Enormous critical energy has been expended in attempting to determine the order in which the pieces of The Analects originated and were recorded, transmitted, revised, and assembled. Very likely, the process of remembering occurred during the century following Confucius’s death; but some would extend this period to two and even three centuries. It is appropriate to suggest that a text recording conversations was itself developed slowly and conversationally. Sustained and persuasive analysis has discerned the presence of at least two and probably three (or more) “strata” in The Analects, the oldest of them being books 3 through 15, but with 8 joining 1 and 2 in a middle layer, and 10 together with 16 through 20 in the most recent. Three different versions of The Analects were extant early in the Han Dynasty (206 b.c.e.-220 c.e.); but these were synthesized into a single generally adopted version by Zhang Yu (Chang Yu) toward the end of the first century b.c.e.


Every seminal text speaks differently to different times, cultures, and people. Given the uncertainties of its composition, this is especially true of The Analects. This uncertainty is fitting and indicative because one of the important themes of the work is the uncertainties encountered in any attempt to influence those possessing governmental power. If Confucius set out to rule directly or to be the wise and moral power behind some great throne, then his life was a failure, probably an embittering failure.

His followers, however, certainly did not regard him as such. The Analects is a memorial and not merely to a remarkable and beloved teacher. Its gradual, deliberate composition permitted reflection on Confucius’s experiences and conversations. Viewed comprehensively, The Analects is a record of a life devoted to learning. Some of the learning was derived from old, inherited writings, which Confucius—and his younger associates—studied, commented on, and rearranged until they became the Five (once Six) Classics. A very important part of the learning was derived from trying to improve humanity. No doubt, this experience was often painful and frustrating, especially as it involved dealing with powerful, recalcitrant men; but it must have been steadily instructive. Finally, Confucius learned of the irreducible diversity of human beings as every attentive teacher learns, from the characteristic questions, preoccupations, and ambitions of his students.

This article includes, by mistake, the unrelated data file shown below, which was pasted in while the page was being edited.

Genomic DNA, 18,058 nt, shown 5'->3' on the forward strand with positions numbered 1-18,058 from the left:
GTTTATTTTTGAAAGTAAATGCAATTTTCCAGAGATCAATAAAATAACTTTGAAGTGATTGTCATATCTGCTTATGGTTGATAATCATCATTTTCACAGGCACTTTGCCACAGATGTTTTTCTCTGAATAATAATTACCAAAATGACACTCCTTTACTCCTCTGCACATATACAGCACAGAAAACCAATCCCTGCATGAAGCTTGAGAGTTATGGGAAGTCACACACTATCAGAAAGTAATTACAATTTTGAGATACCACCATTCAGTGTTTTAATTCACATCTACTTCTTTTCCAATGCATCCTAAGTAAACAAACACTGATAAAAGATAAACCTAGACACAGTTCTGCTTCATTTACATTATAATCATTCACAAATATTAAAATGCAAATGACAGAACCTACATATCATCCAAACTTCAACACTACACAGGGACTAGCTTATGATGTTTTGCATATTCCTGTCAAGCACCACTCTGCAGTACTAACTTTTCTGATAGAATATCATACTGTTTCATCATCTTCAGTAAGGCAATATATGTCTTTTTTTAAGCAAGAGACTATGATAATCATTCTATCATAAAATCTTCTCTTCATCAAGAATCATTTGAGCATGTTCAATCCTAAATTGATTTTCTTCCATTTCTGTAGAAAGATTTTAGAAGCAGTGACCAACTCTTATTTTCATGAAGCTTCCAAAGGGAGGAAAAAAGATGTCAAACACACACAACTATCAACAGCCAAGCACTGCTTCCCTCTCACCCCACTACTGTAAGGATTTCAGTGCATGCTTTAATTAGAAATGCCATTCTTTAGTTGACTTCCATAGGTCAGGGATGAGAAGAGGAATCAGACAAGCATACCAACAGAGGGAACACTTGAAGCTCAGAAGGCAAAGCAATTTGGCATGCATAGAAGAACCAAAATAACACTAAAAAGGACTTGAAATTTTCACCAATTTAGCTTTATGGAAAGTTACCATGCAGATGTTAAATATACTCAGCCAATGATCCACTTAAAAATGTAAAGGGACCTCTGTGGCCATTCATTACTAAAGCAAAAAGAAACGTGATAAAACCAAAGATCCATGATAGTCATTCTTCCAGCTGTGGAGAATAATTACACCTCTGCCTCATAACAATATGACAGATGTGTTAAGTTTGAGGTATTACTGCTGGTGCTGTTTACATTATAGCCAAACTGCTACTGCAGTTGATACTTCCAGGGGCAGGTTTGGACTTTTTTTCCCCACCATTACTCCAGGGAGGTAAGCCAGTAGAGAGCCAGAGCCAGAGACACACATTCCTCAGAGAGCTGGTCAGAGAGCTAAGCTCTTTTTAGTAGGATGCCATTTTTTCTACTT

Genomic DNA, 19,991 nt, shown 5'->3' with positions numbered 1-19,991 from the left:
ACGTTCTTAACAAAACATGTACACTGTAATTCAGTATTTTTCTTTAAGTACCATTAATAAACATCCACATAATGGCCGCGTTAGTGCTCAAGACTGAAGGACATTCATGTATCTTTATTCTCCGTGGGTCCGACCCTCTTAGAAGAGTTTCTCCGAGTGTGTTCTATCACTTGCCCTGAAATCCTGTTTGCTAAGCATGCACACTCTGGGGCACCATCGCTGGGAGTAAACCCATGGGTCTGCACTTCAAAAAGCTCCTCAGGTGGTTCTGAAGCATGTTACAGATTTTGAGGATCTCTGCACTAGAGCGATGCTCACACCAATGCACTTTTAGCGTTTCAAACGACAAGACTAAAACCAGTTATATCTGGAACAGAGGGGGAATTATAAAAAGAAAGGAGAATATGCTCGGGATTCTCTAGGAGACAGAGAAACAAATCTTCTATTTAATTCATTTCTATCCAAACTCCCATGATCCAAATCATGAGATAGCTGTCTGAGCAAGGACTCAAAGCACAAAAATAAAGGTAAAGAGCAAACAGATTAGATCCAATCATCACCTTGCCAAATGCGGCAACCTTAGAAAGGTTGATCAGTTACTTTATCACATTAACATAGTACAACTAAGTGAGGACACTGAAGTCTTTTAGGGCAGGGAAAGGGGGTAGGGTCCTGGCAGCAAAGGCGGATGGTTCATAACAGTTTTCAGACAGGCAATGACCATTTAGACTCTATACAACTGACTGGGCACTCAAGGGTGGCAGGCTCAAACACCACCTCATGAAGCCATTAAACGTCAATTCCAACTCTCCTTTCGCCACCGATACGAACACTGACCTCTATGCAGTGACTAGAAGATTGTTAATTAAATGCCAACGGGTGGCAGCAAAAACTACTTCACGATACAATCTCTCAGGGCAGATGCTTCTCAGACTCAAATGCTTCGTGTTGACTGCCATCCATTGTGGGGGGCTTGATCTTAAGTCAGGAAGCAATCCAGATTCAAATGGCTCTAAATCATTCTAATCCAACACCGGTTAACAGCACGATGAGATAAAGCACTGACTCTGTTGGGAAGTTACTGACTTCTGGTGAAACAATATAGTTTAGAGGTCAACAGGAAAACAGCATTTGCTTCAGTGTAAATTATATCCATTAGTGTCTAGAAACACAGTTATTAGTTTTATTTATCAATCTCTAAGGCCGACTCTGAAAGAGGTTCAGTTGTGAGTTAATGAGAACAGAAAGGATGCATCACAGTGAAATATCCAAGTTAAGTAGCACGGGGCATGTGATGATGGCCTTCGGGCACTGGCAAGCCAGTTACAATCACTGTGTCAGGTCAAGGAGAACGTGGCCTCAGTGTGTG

This devotion to complex learning, manifested in The Analects, constitutes the Confucian tradition. The life of learning complexly is a mean, an equipoise, between solitary thinking and unreflective action. Confucius’s gift to his followers, in the fifth century b.c.e. and for two millennia thereafter, was the life of learning. People tend to speak of a way of life, but what the Confucian tradition offers is a life of the Way, the Dao, which finds and follows the path of balance and harmony. According to The Analects, intrinsic to this harmony of being is a sincere effort to improve public life, although these situations might appear to be hopeless.

Further Reading
  • citation-type="booksimple"

    xlink:type="simple">Ames, Roger T., and Henry Rosemont, Jr. The Analects of Confucius: A Philosophical Translation. New York: Ballantine Books, 1998. Ames and Rosemont incorporate the recently discovered Dingzhou (partial) text of The Analects and provide both a complete text and studies of The Analects, in paperback. They include the Chinese text chapter-by-chapter with translations; a lengthy historical, textual, and philosophical introduction; extensive notes; appendices; and a bibliography.
  • citation-type="booksimple"

    xlink:type="simple">Confucius. The Analects (Lun yu). Translated by D. C. Lau. New York: Penguin Books, 1979. The standard paperback translation. Lau’s approach is traditional, relating Confucius’s life and followers to The Analects. Introduction, useful appendices, and glossary of persons and places.
  • citation-type="booksimple"

    xlink:type="simple">Creel, H. G. Confucius and the Chinese Way. New York: Harper Torchbooks, 1960. Originally published in 1949 as Confucius: The Man and the Myth. A standard, widely available biography and interpretation, the book treats Confucius and his followers as progressive reformers. An appendix on The Analects, notes, references, bibliography, and index.
  • citation-type="booksimple"

    xlink:type="simple">Fingarette, Herbert. Confucius: The Secular as Sacred. 1972. Reprint. Prospect Heights, Ill.: Waveland Press, 1998. A very short but interesting and influential work. Treating core Confucian terms, Fingarette endeavors to demonstrate the gap between traditional Chinese and individualistic Western thinking. Fundamental and provocative, with a few notes and a very short bibliography.
  • citation-type="booksimple"

    xlink:type="simple">Schwartz, Benjamin I. The World of Thought in Ancient China. Cambridge, Mass.: Harvard University Press, 1985. A scholarly but relatively accessible study. Schwartz interprets Confucius as an idealistic traditionalist seeking to restore a comprehensive normative sociopolitical order. Notes, bibliography, glossary, and index.